No room for intimidation in politics

These are troubling times in the United States, with Americans viciously going after one another simply because they have a different political view. Personal attacks — from name-calling, online and in-person harassment, stalking, even physical violence — seem to becoming the regular way of debating.

President Trump has been blamed for the sudden loss of common decency and respect, for the rise of racism and bitter division we see.

He does shoulder some of the blame. The hatred, the racist attitudes, didn’t suddenly spring up because of his presidency; we suspect it’s been there, in our society, simmering — those harboring such beliefs waiting for the right time to come out into the light.

As president, Trump has a unique platform from which to set the tone for much of the nation, and he’s used that platform to inspire such displays while being careful enough to say he hasn’t overtly condoned them.

But our president is far from the only offender, and perhaps not even the worst offender.

On Friday, a group of supporters backing Rep. Maxine Waters, from California’s 43rd Congressional District, accosted people driving a pick-up truck, forcibly opened the door of the vehicle, and yanked an American flag from the back of the truck before the driver could speed away.

Then the group threw the flag on the ground, some making a point of stepping on it, before burning it. A few, according to AP reports, were heard yelling “This is not the American flag, this is their flag.”

The impetus behind this disgraceful display?

Earlier in the week, a group of people calling themselves The Oath Keepers announced plans to protest outside Waters’ office against some of the things she’s said of late.

Waters promptly labeled the group an “anti-government militia” and an “armed protest” group, inflammatory language no doubt meant to stir the passions of her supporters.

This is not the first time Waters has used her position as a member of the U.S. House of Representatives to call for harassment and intimidation of those with whom she disagrees.

During a recent interview with MSNBC News she called on members of the president’s cabinet to resign, with the implied threat that failure to do so would not be good for them. Here’s some of what she said: “I want to tell you, these members of his cabinet who remain and try to defend him, they won’t be able to go to a restaurant, they won’t be able to stop at a gas station, they’re not going to be able to shop at a department store. The people are going to turn on them.”

That’s dangerous.

She wasn’t overtly calling for violence, but she’s smart enough to know, just like the president does, that delivering certain words or phrases, or vague statements of encouragement to those more radical supporters she might have, can lead to harassment, intimidation, or worse. Waters has been given a seemingly free pass for her statements by the national media for far too long, and Friday we saw the results of her words and the lack of accountability for what she’s saying.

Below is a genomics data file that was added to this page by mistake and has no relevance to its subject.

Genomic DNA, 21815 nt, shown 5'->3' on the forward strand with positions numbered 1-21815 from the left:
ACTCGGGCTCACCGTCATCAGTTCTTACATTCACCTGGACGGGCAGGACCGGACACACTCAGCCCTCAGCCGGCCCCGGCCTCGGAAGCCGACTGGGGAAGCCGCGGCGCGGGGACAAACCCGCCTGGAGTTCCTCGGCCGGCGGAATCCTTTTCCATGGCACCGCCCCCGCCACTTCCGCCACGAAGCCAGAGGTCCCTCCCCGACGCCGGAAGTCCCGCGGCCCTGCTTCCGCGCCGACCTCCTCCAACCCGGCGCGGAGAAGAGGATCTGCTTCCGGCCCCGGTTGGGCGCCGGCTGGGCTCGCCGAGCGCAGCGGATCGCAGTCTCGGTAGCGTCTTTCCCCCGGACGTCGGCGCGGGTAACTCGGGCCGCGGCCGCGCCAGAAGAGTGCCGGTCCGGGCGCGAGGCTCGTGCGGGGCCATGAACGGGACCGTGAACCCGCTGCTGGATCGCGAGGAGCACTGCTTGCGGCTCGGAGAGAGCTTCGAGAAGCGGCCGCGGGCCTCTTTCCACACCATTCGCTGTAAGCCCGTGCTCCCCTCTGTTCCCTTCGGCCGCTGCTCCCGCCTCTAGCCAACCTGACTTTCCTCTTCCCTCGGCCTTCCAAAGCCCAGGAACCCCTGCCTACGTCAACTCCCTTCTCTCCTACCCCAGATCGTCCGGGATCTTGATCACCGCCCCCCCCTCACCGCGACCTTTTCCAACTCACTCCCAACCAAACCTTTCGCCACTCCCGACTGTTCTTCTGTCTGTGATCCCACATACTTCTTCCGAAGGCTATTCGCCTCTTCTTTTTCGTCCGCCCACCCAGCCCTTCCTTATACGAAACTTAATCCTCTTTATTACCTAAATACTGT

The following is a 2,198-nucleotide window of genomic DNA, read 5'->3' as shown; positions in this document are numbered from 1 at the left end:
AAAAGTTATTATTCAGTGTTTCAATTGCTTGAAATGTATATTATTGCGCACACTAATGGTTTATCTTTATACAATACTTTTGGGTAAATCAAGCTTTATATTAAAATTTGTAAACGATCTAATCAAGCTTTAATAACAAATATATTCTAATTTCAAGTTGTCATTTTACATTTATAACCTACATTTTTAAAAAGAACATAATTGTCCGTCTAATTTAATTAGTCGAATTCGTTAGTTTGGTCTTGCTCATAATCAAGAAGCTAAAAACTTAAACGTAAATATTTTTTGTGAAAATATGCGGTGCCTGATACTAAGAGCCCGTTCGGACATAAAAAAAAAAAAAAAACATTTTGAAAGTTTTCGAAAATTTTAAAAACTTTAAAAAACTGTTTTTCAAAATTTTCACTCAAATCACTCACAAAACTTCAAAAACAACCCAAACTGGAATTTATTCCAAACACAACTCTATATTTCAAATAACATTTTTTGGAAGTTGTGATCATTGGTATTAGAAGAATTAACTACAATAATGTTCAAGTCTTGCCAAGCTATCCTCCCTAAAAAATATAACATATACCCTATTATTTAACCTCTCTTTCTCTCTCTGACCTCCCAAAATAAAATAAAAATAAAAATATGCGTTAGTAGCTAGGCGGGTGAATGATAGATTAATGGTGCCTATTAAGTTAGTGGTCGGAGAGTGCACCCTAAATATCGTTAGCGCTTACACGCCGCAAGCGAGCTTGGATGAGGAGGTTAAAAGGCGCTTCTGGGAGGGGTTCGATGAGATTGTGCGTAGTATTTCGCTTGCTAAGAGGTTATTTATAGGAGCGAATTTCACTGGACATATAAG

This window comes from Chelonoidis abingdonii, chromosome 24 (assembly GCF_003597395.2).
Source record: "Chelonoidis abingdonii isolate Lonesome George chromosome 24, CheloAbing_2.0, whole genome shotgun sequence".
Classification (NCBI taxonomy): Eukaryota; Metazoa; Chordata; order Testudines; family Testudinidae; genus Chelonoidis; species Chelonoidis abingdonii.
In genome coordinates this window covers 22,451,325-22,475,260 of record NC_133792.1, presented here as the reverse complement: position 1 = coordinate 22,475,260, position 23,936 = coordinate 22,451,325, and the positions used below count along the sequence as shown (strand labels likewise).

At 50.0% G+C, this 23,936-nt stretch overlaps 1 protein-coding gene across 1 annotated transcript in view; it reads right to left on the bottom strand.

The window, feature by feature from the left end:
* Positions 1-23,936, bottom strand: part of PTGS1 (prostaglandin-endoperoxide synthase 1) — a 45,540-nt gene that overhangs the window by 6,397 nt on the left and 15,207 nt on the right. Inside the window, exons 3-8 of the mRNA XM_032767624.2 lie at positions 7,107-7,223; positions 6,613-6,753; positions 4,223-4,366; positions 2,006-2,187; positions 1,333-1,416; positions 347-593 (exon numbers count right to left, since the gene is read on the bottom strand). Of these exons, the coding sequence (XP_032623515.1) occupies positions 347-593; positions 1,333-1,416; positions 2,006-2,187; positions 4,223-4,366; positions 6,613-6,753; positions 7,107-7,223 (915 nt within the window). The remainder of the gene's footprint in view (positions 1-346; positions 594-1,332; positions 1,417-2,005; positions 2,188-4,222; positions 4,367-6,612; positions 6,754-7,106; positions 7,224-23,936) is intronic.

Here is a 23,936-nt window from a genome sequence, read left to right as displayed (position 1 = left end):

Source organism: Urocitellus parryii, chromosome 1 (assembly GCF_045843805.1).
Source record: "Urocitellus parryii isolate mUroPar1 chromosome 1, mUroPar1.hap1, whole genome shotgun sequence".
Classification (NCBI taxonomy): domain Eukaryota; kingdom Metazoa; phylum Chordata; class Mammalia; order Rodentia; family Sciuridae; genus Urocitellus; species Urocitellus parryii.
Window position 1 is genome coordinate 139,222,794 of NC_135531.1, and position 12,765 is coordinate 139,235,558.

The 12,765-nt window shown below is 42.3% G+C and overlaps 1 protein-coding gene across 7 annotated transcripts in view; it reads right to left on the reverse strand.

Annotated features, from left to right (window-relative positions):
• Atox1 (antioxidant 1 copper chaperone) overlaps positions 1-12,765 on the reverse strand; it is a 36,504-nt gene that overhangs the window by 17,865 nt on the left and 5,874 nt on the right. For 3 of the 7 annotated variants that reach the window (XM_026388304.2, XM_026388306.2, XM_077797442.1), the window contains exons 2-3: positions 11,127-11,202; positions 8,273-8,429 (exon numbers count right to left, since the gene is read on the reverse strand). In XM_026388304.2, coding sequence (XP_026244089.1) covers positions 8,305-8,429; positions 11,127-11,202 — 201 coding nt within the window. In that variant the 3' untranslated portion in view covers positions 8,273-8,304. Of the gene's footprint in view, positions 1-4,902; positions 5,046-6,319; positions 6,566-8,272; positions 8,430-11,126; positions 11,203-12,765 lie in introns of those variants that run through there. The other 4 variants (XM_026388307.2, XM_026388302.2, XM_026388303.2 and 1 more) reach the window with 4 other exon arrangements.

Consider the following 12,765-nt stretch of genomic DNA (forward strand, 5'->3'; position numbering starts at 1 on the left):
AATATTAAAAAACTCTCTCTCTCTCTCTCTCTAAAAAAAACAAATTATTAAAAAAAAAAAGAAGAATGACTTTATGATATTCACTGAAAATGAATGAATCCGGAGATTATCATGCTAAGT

Thursday night, a local resident spoke to the Mount Airy Board of Commissioners in opposition to the Barter Theatre proposal.

In addition to mentioning the reasons he was against the project, he also suggested those of a like mind should perhaps make a point of expressing their views in a more personal way with the three commissioners who have consistently favored the Barter plan.

“If you see Commissioner Yokeley, Brinkley and Brown anywhere, tell them what you think,” he said.

We suspect what he was communicating was that a personal, face-to-face contact would have more meaning than a phone call or email, and he’s most likely correct.

In today’s climate, however, those words could easily be misconstrued.

Part of the charm of small-town life is that voters really do know the people they are electing to lead them. City residents see their commissioners at church, at the grocery store, while they’re talking a stroll down the street, and they’re not shy about interjecting themselves into whatever the commissioner might be doing at the moment.

That’s part of what board members sign up for when they run for office.

But at no time should a commissioner feel harassed, threatened, or intimidated over their stand on any given issue.

We, for instance, have vehemently opposed the city purchase of the Spencer property and the subsequent Barter project since the beginning. It’s a bad project on virtually every level, certainly destined to failure while costing city taxpayers millions.

But that’s a political and philosophical discussion. We still respect the three commissioners who consistently vote in favor of the proposal, we admire the hard and often thankless work they do on the board, and the fact that they are productive, contributing members of this community.

We hope everyone involved, on all sides of the debate, will adopt a similar attitude.

There is far too much rancor on the national scene, with individuals such as President Trump and Rep. Waters spurring their supporters to act in hateful, perhaps even dangerous ways.

We should be better than that in Mount Airy. We hope folks speaking on the Spencer project, or any issue, will do so in measured ways, respectful ways. If we see this open disagreement devolve into tactics that include harassment and intimidation, then Mount Airy will have lost far more than tax dollars — it would have lost its souls as a kind, caring, respectful community.